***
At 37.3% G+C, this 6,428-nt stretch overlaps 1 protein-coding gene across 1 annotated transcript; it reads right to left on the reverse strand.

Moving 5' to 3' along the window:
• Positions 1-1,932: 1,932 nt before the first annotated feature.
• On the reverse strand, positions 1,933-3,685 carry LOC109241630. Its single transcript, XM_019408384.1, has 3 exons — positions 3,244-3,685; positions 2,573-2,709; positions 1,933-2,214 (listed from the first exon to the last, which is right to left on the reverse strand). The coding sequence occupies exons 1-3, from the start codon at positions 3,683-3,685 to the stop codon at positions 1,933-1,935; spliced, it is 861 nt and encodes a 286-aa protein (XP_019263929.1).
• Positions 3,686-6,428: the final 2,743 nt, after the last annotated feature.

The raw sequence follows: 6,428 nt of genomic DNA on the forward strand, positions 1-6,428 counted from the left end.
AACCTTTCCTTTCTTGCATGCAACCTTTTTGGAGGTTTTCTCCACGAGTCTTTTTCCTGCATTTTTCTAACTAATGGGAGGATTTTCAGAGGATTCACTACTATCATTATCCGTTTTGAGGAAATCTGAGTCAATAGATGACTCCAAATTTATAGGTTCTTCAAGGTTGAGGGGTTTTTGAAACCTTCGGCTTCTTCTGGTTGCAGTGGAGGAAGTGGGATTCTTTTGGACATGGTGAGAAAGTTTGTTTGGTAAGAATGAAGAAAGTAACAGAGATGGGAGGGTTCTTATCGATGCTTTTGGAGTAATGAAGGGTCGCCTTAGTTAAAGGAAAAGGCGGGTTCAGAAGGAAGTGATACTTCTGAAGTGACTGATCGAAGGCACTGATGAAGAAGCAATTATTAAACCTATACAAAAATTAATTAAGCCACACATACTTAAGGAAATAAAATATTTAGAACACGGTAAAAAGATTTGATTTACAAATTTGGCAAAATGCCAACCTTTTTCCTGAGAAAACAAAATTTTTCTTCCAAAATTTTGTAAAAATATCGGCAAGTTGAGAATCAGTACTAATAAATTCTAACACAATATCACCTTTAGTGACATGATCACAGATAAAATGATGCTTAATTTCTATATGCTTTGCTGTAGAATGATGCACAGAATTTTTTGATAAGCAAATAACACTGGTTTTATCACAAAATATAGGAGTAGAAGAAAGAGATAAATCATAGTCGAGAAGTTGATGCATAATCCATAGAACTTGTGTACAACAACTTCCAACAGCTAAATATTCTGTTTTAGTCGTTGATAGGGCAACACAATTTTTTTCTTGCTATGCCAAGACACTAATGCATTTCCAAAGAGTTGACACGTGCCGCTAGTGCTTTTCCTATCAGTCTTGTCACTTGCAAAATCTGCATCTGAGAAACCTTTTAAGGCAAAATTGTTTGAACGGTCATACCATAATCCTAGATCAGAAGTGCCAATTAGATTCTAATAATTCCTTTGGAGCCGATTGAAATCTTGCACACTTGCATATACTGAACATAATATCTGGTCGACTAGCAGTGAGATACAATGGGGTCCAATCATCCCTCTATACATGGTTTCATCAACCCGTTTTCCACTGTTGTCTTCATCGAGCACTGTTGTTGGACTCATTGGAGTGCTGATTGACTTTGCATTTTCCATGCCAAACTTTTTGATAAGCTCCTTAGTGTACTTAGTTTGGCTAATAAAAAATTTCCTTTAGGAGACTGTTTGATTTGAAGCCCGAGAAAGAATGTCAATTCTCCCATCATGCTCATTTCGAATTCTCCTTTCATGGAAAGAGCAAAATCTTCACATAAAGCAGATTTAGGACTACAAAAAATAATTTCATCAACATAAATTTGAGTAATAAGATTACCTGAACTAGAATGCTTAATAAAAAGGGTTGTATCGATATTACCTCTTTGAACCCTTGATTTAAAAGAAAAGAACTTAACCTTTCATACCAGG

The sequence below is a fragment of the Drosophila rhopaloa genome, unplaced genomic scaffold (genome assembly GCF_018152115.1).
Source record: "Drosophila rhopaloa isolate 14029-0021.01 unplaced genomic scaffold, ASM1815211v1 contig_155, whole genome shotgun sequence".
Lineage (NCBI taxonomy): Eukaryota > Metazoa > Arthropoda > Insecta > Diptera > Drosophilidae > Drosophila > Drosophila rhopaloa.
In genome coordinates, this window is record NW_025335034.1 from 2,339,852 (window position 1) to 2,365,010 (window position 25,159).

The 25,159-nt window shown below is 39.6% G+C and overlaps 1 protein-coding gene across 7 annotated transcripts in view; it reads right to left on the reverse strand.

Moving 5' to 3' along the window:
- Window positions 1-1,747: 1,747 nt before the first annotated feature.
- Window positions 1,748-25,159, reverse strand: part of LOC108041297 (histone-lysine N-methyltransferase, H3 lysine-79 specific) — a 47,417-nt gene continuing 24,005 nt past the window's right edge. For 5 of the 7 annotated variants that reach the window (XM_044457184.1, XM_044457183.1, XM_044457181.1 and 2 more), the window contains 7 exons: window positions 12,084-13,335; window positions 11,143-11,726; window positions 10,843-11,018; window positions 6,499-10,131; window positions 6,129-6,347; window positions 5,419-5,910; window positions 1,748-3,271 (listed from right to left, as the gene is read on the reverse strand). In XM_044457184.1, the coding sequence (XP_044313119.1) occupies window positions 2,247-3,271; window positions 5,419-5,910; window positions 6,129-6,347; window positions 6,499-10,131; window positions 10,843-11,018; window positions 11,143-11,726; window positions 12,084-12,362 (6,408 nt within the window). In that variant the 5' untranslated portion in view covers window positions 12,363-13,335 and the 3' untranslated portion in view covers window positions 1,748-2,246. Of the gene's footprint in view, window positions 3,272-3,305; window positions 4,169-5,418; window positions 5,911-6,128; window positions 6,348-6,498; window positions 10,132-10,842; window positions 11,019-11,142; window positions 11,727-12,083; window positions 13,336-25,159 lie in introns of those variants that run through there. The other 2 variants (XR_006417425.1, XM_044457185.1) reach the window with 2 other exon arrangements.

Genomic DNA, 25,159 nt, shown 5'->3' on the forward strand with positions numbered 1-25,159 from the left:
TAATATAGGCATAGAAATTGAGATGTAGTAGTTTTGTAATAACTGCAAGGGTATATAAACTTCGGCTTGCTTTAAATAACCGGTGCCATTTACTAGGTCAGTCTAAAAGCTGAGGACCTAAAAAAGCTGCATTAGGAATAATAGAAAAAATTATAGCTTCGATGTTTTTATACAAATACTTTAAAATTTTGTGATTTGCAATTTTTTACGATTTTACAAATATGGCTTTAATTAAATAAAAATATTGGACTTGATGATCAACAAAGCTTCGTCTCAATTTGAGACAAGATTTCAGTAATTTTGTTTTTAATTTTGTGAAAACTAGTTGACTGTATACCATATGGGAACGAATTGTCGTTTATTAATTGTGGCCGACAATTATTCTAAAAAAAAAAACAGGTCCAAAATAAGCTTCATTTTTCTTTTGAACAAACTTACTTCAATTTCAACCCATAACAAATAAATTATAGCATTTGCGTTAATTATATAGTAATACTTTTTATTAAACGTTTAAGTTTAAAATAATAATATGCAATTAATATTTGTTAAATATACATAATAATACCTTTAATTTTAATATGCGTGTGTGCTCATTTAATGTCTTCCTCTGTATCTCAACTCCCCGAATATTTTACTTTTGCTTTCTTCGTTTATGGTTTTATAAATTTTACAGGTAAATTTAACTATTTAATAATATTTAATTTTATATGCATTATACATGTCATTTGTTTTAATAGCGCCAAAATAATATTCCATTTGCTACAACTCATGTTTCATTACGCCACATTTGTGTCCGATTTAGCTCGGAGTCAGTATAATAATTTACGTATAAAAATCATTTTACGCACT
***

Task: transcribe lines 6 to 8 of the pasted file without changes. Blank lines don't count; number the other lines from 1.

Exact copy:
The raw sequence follows: 6,428 nt of genomic DNA on the forward strand, positions 1-6,428 counted from the left end.
AACCTTTCCTTTCTTGCATGCAACCTTTTTGGAGGTTTTCTCCACGAGTCTTTTTCCTGCATTTTTCTAACTAATGGGAGGATTTTCAGAGGATTCACTACTATCATTATCCGTTTTGAGGAAATCTGAGTCAATAGATGACTCCAAATTTATAGGTTCTTCAAGGTTGAGGGGTTTTTGAAACCTTCGGCTTCTTCTGGTTGCAGTGGAGGAAGTGGGATTCTTTTGGACATGGTGAGAAAGTTTGTTTGGTAAGAATGAAGAAAGTAACAGAGATGGGAGGGTTCTTATCGATGCTTTTGGAGTAATGAAGGGTCGCCTTAGTTAAAGGAAAAGGCGGGTTCAGAAGGAAGTGATACTTCTGAAGTGACTGATCGAAGGCACTGATGAAGAAGCAATTATTAAACCTATACAAAAATTAATTAAGCCACACATACTTAAGGAAATAAAATATTTAGAACACGGTAAAAAGATTTGATTTACAAATTTGGCAAAATGCCAACCTTTTTCCTGAGAAAACAAAATTTTTCTTCCAAAATTTTGTAAAAATATCGGCAAGTTGAGAATCAGTACTAATAAATTCTAACACAATATCACCTTTAGTGACATGATCACAGATAAAATGATGCTTAATTTCTATATGCTTTGCTGTAGAATGATGCACAGAATTTTTTGATAAGCAAATAACACTGGTTTTATCACAAAATATAGGAGTAGAAGAAAGAGATAAATCATAGTCGAGAAGTTGATGCATAATCCATAGAACTTGTGTACAACAACTTCCAACAGCTAAATATTCTGTTTTAGTCGTTGATAGGGCAACACAATTTTTTTCTTGCTATGCCAAGACACTAATGCATTTCCAAAGAGTTGACACGTGCCGCTAGTGCTTTTCCTATCAGTCTTGTCACTTGCAAAATCTGCATCTGAGAAACCTTTTAAGGCAAAATTGTTTGAACGGTCATACCATAATCCTAGATCAGAAGTGCCAATTAGATTCTAATAATTCCTTTGGAGCCGATTGAAATCTTGCACACTTGCATATACTGAACATAATATCTGGTCGACTAGCAGTGAGATACAATGGGGTCCAATCATCCCTCTATACATGGTTTCATCAACCCGTTTTCCACTGTTGTCTTCATCGAGCACTGTTGTTGGACTCATTGGAGTGCTGATTGACTTTGCATTTTCCATGCCAAACTTTTTGATAAGCTCCTTAGTGTACTTAGTTTGGCTAATAAAAAATTTCCTTTAGGAGACTGTTTGATTTGAAGCCCGAGAAAGAATGTCAATTCTCCCATCATGCTCATTTCGAATTCTCCTTTCATGGAAAGAGCAAAATCTTCACATAAAGCAGATTTAGGACTACAAAAAATAATTTCATCAACATAAATTTGAGTAATAAGATTACCTGAACTAGAATGCTTAATAAAAAGGGTTGTATCGATATTACCTCTTTGAACCCTTGATTTAAAAGAAAAGAACTTAACCTTTCATACCAGG

The sequence below is a fragment of the Drosophila rhopaloa genome, unplaced genomic scaffold (genome assembly GCF_018152115.1).